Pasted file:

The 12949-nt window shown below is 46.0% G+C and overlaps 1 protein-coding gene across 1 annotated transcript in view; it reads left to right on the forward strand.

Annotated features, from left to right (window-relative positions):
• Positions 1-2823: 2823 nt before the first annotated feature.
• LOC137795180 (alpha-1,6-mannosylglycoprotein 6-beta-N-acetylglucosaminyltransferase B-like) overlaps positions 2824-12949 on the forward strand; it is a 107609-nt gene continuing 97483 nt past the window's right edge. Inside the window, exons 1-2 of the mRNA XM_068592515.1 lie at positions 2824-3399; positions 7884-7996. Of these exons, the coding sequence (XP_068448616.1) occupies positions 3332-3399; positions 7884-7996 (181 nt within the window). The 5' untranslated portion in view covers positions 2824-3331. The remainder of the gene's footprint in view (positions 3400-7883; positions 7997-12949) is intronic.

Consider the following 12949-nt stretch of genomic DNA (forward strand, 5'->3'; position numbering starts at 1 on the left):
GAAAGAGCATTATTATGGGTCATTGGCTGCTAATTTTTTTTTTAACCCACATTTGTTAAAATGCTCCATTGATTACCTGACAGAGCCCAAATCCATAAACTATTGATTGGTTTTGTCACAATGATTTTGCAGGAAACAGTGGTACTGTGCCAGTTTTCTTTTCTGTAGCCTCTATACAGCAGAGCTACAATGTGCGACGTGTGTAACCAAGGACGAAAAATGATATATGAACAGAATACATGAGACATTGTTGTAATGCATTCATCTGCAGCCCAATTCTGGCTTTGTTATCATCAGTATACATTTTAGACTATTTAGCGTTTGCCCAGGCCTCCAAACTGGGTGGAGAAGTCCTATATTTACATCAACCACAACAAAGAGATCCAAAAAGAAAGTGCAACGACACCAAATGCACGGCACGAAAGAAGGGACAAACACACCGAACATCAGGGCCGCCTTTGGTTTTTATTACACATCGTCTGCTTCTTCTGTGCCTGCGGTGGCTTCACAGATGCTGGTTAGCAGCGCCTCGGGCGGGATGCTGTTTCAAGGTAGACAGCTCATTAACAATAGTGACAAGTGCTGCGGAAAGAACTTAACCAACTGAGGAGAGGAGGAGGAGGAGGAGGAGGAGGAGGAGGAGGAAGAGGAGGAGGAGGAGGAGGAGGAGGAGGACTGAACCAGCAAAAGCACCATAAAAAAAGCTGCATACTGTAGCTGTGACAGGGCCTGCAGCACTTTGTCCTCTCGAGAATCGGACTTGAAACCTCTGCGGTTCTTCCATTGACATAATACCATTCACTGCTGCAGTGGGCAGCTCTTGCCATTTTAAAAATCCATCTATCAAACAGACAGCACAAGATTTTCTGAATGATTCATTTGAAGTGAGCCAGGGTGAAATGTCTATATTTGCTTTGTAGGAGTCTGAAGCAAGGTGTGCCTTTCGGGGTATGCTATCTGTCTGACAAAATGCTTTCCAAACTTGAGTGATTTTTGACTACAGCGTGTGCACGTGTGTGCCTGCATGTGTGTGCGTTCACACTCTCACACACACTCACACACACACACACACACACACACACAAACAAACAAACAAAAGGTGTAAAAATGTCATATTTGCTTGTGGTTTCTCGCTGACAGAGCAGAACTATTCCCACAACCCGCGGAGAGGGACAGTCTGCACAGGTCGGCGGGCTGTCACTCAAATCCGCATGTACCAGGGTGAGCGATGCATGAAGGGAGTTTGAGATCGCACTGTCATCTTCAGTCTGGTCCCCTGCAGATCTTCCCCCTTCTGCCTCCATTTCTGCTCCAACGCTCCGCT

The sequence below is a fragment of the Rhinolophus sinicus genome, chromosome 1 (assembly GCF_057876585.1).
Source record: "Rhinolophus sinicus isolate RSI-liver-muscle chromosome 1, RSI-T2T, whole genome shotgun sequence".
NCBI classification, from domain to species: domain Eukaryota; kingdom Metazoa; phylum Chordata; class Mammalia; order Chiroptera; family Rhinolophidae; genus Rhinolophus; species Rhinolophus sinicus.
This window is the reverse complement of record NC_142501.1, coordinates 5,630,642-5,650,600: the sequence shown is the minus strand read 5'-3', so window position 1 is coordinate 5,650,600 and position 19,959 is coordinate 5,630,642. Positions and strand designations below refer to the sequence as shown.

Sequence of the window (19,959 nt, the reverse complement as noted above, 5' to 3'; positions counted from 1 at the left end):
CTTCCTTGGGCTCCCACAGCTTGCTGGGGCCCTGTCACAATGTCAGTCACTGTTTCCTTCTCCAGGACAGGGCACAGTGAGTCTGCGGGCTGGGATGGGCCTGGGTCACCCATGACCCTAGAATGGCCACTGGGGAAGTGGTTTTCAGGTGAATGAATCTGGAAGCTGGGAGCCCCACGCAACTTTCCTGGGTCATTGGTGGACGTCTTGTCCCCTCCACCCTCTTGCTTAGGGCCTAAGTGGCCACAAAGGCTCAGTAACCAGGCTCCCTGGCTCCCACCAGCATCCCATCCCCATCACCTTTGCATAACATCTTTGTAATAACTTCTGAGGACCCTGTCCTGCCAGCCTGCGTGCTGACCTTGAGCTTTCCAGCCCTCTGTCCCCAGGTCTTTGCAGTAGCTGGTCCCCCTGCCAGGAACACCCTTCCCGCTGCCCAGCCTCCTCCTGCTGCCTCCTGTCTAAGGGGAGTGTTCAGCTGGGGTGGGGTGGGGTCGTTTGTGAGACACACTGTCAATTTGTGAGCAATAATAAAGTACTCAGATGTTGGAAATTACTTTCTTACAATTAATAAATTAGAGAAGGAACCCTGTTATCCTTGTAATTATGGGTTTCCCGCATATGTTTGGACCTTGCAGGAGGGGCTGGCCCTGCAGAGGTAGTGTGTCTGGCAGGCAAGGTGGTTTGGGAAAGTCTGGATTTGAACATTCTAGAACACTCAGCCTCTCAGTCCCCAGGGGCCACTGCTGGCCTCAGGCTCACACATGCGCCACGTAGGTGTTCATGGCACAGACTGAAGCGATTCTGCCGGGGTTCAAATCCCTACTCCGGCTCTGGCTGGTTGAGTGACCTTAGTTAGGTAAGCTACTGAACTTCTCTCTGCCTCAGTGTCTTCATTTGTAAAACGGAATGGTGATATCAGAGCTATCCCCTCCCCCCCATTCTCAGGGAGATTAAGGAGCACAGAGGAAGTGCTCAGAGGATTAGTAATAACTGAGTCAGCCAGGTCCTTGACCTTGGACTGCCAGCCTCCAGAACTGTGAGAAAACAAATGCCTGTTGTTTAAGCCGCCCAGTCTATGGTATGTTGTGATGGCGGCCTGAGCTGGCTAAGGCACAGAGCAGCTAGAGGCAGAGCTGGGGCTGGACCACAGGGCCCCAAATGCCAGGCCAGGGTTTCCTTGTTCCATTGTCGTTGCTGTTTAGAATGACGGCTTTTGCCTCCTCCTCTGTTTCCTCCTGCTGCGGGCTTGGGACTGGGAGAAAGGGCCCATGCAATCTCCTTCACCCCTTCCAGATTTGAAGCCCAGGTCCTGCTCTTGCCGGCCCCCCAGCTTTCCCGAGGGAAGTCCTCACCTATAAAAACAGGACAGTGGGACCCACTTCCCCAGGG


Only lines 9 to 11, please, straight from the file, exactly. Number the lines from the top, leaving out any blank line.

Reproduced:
NCBI classification, from domain to species: domain Eukaryota; kingdom Metazoa; phylum Chordata; class Mammalia; order Chiroptera; family Rhinolophidae; genus Rhinolophus; species Rhinolophus sinicus.
This window is the reverse complement of record NC_142501.1, coordinates 5,630,642-5,650,600: the sequence shown is the minus strand read 5'-3', so window position 1 is coordinate 5,650,600 and position 19,959 is coordinate 5,630,642. Positions and strand designations below refer to the sequence as shown.

Sequence of the window (19,959 nt, the reverse complement as noted above, 5' to 3'; positions counted from 1 at the left end):